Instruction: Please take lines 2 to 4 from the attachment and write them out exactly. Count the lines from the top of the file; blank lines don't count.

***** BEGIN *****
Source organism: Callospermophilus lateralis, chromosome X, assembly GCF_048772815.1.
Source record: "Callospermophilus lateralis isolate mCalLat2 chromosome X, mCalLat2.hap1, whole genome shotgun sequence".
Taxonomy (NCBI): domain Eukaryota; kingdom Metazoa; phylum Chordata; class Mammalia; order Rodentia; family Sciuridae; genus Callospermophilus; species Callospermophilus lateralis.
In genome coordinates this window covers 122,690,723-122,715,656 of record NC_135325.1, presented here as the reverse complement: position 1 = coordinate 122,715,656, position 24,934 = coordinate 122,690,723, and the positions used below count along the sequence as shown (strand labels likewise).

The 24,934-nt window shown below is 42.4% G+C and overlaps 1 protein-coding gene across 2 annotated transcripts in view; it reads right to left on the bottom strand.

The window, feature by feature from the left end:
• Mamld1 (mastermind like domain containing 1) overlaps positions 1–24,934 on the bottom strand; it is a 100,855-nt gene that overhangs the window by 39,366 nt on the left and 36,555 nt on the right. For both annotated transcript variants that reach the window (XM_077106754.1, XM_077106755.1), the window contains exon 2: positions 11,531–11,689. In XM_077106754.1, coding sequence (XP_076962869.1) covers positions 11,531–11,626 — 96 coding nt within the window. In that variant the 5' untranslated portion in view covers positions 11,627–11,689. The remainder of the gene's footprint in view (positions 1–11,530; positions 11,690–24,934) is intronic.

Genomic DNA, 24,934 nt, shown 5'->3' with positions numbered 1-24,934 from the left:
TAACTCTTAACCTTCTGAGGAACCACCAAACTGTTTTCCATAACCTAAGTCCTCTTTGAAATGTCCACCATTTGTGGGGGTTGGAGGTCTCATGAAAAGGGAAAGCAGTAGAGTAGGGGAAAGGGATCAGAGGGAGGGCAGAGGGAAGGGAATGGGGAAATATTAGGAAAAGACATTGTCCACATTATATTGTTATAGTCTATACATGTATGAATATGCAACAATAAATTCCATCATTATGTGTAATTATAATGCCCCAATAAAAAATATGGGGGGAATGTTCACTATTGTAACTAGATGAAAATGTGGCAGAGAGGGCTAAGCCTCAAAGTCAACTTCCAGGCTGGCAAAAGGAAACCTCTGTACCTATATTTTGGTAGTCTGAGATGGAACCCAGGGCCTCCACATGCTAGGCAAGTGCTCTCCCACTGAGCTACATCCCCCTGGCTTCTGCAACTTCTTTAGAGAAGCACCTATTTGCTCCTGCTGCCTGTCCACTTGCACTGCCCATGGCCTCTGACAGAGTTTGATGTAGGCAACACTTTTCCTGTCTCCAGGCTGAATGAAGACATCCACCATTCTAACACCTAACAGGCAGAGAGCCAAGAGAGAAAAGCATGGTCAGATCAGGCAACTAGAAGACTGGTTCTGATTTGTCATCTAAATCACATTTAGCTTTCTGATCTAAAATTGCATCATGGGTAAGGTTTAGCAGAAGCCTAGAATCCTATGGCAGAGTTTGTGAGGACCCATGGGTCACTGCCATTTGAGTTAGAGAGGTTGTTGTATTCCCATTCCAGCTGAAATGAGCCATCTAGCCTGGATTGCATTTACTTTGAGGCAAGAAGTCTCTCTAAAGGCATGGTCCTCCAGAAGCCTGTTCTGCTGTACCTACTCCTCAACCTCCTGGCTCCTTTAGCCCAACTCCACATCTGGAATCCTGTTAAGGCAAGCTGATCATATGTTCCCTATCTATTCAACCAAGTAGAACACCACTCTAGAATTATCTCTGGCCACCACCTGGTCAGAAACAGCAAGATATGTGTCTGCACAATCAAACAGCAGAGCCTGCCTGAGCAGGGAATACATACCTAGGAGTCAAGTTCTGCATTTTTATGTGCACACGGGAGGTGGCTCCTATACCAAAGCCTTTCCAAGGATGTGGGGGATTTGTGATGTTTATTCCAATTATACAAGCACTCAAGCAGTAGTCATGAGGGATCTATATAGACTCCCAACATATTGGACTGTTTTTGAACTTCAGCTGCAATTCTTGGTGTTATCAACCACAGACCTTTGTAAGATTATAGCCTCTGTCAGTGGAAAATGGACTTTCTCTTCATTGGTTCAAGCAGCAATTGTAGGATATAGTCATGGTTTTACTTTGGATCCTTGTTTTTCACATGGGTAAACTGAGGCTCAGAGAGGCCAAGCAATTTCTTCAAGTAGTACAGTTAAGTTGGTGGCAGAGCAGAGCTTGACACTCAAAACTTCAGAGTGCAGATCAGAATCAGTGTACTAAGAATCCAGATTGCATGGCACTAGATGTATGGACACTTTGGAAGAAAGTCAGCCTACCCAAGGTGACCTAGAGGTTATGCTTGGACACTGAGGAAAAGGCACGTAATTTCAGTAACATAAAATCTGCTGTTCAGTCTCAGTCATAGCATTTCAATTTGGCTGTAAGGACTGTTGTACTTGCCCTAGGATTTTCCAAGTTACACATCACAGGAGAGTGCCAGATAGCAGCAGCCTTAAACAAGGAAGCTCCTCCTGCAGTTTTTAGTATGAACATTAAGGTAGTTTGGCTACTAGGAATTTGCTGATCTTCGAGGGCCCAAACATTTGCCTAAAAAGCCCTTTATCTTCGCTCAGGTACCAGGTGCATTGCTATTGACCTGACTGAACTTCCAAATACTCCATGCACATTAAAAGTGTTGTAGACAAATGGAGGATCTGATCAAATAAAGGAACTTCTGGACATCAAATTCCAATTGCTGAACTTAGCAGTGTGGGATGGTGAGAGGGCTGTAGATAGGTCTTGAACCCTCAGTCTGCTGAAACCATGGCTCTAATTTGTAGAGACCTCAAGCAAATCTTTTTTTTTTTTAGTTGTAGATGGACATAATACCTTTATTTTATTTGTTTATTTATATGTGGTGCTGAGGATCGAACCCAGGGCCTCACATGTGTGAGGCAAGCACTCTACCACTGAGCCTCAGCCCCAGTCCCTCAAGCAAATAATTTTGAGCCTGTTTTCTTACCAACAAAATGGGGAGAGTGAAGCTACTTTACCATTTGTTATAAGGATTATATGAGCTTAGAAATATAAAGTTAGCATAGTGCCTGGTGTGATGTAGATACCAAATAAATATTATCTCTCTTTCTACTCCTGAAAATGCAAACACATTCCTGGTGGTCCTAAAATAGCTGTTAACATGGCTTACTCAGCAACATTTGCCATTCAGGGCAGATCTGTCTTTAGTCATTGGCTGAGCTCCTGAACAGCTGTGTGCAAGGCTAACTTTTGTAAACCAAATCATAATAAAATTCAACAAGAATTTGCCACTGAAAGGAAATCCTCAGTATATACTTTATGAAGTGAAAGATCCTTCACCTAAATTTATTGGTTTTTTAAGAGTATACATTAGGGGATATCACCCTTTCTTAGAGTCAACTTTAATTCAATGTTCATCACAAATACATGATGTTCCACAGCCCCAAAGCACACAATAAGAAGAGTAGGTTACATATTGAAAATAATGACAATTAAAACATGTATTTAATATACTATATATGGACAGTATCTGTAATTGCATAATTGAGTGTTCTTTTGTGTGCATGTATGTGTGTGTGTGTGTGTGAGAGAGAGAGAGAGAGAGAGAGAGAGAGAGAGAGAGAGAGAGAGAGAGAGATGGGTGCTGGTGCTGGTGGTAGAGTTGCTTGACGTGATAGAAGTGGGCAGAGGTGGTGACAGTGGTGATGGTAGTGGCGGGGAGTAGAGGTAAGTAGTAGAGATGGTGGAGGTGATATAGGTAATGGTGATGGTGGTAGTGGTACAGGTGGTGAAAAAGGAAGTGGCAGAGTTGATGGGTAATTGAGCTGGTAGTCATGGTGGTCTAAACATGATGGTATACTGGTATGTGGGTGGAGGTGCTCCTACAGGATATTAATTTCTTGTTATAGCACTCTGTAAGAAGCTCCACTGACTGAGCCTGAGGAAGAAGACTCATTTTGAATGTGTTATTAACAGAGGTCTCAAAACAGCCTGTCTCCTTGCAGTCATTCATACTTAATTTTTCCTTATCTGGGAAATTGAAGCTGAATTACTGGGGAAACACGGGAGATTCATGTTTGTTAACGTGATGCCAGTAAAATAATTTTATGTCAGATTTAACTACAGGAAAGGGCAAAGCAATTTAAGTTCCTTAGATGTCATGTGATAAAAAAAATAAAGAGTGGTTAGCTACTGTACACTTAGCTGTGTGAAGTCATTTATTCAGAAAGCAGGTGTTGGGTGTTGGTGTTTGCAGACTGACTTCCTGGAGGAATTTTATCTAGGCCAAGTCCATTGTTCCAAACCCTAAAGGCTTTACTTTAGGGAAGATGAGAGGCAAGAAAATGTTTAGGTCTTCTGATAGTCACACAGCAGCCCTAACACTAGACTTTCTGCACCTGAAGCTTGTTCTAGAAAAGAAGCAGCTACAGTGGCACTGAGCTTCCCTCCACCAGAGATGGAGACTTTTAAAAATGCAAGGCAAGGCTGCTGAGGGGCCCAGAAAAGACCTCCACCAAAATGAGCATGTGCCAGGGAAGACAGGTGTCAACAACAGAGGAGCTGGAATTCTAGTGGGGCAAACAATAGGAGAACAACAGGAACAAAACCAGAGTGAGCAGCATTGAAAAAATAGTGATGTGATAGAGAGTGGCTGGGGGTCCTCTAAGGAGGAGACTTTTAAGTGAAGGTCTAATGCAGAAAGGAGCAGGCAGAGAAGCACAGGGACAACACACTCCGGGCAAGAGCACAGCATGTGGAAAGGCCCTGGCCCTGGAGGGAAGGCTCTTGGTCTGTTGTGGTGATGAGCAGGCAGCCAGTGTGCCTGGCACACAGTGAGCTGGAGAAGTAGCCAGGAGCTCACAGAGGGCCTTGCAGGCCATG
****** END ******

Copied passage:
Source record: "Callospermophilus lateralis isolate mCalLat2 chromosome X, mCalLat2.hap1, whole genome shotgun sequence".
Taxonomy (NCBI): domain Eukaryota; kingdom Metazoa; phylum Chordata; class Mammalia; order Rodentia; family Sciuridae; genus Callospermophilus; species Callospermophilus lateralis.
In genome coordinates this window covers 122,690,723-122,715,656 of record NC_135325.1, presented here as the reverse complement: position 1 = coordinate 122,715,656, position 24,934 = coordinate 122,690,723, and the positions used below count along the sequence as shown (strand labels likewise).